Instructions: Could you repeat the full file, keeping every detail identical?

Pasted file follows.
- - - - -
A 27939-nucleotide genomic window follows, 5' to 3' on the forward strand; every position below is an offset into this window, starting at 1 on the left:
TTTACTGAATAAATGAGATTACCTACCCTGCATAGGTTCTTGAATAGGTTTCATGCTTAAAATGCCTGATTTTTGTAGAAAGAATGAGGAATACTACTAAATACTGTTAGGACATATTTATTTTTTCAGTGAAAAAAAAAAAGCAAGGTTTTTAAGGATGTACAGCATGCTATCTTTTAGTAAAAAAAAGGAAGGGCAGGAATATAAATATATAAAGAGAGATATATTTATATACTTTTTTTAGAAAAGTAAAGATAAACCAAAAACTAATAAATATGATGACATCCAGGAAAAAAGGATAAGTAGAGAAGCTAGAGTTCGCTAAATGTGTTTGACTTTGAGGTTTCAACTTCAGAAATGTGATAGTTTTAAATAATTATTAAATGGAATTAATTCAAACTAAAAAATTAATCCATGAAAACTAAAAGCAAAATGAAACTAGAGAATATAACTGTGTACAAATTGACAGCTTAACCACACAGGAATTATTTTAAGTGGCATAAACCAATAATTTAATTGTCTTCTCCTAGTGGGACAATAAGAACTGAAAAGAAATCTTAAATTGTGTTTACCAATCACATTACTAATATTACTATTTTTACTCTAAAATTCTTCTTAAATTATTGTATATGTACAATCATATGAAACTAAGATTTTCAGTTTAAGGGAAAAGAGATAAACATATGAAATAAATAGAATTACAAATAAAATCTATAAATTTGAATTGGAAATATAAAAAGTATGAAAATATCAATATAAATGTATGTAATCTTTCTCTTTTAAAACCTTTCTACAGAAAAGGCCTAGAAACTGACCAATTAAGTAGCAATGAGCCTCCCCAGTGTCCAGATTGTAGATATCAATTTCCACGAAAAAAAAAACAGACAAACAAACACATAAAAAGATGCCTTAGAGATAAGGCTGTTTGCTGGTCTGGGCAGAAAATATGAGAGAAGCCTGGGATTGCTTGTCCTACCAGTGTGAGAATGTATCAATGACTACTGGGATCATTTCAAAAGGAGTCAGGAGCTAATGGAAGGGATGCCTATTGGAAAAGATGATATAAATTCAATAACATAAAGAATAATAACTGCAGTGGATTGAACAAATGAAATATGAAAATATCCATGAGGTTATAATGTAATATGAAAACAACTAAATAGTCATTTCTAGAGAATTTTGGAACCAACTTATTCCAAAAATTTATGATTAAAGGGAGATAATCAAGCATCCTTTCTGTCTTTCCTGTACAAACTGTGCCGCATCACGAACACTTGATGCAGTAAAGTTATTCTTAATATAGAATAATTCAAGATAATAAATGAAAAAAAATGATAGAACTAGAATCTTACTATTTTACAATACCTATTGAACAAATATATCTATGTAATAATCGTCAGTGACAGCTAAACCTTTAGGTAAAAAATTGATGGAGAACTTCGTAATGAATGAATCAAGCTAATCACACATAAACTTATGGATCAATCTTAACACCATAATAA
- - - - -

A 27939-nucleotide genomic window follows, 5' to 3' on the forward strand; every position below is an offset into this window, starting at 1 on the left:
TTTACTGAATAAATGAGATTACCTACCCTGCATAGGTTCTTGAATAGGTTTCATGCTTAAAATGCCTGATTTTTGTAGAAAGAATGAGGAATACTACTAAATACTGTTAGGACATATTTATTTTTTCAGTGAAAAAAAAAAAGCAAGGTTTTTAAGGATGTACAGCATGCTATCTTTTAGTAAAAAAAAGGAAGGGCAGGAATATAAATATATAAAGAGAGATATATTTATATACTTTTTTTAGAAAAGTAAAGATAAACCAAAAACTAATAAATATGATGACATCCAGGAAAAAAGGATAAGTAGAGAAGCTAGAGTTCGCTAAATGTGTTTGACTTTGAGGTTTCAACTTCAGAAATGTGATAGTTTTAAATAATTATTAAATGGAATTAATTCAAACTAAAAAATTAATCCATGAAAACTAAAAGCAAAATGAAACTAGAGAATATAACTGTGTACAAATTGACAGCTTAACCACACAGGAATTATTTTAAGTGGCATAAACCAATAATTTAATTGTCTTCTCCTAGTGGGACAATAAGAACTGAAAAGAAATCTTAAATTGTGTTTACCAATCACATTACTAATATTACTATTTTTACTCTAAAATTCTTCTTAAATTATTGTATATGTACAATCATATGAAACTAAGATTTTCAGTTTAAGGGAAAAGAGATAAACATATGAAATAAATAGAATTACAAATAAAATCTATAAATTTGAATTGGAAATATAAAAAGTATGAAAATATCAATATAAATGTATGTAATCTTTCTCTTTTAAAACCTTTCTACAGAAAAGGCCTAGAAACTGACCAATTAAGTAGCAATGAGCCTCCCCAGTGTCCAGATTGTAGATATCAATTTCCACGAAAAAAAAAACAGACAAACAAACACATAAAAAGATGCCTTAGAGATAAGGCTGTTTGCTGGTCTGGGCAGAAAATATGAGAGAAGCCTGGGATTGCTTGTCCTACCAGTGTGAGAATGTATCAATGACTACTGGGATCATTTCAAAAGGAGTCAGGAGCTAATGGAAGGGATGCCTATTGGAAAAGATGATATAAATTCAATAACATAAAGAATAATAACTGCAGTGGATTGAACAAATGAAATATGAAAATATCCATGAGGTTATAATGTAATATGAAAACAACTAAATAGTCATTTCTAGAGAATTTTGGAACCAACTTATTCCAAAAATTTATGATTAAAGGGAGATAATCAAGCATCCTTTCTGTCTTTCCTGTACAAACTGTGCCGCATCACGAACACTTGATGCAGTAAAGTTATTCTTAATATAGAATAATTCAAGATAATAAATGAAAAAAAATGATAGAACTAGAATCTTACTATTTTACAATACCTATTGAACAAATATATCTATGTAATAATCGTCAGTGACAGCTAAACCTTTAGGTAAAAAATTGATGGAGAACTTCGTAATGAATGAATCAAGCTAATCACACATAAACTTATGGATCAATCTTAACACCATAATAA